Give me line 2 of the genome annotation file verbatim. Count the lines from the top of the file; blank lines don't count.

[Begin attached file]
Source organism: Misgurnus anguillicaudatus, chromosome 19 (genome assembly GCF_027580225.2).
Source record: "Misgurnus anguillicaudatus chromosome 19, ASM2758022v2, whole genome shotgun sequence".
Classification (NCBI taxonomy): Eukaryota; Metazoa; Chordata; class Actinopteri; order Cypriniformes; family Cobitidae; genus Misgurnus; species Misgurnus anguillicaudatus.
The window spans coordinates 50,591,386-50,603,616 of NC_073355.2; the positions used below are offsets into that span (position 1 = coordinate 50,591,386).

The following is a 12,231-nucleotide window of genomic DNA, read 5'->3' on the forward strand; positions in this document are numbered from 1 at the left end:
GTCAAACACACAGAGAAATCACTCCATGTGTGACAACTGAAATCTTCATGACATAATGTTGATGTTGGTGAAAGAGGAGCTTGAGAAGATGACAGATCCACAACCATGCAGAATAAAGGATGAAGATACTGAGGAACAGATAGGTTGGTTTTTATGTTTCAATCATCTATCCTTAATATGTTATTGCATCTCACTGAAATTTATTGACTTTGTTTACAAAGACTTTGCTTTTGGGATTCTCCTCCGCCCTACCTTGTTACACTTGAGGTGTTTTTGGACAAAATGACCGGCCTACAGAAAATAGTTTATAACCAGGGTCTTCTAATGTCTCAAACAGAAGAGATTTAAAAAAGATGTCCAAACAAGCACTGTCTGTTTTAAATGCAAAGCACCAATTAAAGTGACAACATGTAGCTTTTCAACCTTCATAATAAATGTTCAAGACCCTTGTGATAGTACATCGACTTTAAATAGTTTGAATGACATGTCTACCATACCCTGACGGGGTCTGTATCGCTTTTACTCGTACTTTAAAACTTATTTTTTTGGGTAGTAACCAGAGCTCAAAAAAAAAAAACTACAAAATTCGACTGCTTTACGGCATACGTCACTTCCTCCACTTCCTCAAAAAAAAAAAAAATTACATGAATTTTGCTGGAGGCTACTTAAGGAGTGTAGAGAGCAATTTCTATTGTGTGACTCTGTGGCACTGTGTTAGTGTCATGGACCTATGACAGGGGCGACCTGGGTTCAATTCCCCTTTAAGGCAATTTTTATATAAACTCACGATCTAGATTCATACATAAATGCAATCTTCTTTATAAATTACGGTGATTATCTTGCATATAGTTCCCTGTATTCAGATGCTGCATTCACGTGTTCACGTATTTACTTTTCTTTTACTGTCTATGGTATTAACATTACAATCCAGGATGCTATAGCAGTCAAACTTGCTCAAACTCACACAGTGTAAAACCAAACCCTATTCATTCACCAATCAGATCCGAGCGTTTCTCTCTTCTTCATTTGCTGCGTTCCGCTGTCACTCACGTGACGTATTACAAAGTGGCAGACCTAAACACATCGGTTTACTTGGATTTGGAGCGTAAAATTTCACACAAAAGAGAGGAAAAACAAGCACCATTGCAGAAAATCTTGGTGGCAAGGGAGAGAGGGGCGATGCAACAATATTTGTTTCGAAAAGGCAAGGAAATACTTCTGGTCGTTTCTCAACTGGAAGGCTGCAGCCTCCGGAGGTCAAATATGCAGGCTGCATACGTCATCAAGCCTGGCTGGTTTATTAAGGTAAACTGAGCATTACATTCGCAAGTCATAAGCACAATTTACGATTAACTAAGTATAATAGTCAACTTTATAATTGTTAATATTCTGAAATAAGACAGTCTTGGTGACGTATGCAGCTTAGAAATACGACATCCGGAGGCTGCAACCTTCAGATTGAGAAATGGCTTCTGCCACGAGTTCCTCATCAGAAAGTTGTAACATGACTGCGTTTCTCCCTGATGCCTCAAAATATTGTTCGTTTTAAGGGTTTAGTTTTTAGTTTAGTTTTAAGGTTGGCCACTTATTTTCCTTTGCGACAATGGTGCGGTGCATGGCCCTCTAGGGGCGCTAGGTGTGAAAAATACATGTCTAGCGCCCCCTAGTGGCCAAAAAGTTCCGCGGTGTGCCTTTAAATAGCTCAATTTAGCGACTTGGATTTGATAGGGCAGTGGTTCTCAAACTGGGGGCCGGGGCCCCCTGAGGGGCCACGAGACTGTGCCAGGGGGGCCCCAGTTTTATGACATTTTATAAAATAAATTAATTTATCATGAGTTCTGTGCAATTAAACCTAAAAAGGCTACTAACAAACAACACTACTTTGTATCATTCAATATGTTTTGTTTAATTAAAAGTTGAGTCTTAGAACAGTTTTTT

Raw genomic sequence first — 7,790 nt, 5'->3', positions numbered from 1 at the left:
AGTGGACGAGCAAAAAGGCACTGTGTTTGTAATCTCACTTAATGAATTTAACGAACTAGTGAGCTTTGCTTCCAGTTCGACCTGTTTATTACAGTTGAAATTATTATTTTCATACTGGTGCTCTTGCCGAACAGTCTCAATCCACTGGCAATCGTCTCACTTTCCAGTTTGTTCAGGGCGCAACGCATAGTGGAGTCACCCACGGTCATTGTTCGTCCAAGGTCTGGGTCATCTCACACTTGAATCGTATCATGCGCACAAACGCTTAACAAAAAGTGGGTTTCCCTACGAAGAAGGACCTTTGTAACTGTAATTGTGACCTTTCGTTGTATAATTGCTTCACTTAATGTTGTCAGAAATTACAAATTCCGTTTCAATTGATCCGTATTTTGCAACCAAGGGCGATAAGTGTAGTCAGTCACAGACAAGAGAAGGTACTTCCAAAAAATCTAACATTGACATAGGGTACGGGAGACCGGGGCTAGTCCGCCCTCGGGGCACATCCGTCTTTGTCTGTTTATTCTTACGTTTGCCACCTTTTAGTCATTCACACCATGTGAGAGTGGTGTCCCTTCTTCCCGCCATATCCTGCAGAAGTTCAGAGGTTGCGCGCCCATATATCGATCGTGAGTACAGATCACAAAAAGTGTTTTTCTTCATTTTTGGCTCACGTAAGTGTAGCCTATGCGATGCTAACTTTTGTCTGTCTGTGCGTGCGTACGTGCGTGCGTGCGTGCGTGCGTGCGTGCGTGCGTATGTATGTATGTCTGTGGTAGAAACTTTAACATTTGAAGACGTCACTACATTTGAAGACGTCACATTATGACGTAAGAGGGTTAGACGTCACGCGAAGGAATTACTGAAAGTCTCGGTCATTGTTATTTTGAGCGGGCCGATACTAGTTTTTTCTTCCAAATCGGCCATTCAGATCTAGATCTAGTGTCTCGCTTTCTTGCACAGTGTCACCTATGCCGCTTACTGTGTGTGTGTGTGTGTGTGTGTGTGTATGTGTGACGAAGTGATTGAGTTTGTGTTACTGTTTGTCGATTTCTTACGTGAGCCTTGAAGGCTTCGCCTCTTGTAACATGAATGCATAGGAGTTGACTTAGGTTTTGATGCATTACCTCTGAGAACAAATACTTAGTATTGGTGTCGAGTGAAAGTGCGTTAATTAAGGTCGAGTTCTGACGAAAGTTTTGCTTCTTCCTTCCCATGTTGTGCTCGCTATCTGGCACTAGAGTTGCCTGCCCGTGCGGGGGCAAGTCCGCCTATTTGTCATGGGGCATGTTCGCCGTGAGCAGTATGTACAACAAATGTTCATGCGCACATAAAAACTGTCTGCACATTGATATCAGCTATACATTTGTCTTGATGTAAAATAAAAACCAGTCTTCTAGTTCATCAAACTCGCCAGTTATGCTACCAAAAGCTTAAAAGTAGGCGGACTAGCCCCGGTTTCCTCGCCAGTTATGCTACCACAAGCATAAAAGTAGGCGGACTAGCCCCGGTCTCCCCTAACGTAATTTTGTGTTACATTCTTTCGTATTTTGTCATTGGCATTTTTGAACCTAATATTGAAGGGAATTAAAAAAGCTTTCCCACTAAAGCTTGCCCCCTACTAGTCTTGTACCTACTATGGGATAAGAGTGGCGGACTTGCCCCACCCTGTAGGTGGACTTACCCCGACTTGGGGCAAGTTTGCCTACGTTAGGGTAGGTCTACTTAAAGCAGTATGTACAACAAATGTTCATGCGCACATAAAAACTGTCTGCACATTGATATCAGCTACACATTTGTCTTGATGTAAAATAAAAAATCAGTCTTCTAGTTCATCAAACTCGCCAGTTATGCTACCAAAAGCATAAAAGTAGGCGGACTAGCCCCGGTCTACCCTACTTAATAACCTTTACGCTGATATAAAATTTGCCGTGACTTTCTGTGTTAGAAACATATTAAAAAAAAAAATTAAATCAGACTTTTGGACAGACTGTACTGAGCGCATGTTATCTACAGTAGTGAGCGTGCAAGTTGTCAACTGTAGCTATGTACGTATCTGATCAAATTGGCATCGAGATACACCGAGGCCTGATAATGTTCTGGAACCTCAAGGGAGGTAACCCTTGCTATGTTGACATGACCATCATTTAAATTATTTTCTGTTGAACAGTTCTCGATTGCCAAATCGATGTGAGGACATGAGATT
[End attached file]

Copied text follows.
Source record: "Misgurnus anguillicaudatus chromosome 19, ASM2758022v2, whole genome shotgun sequence".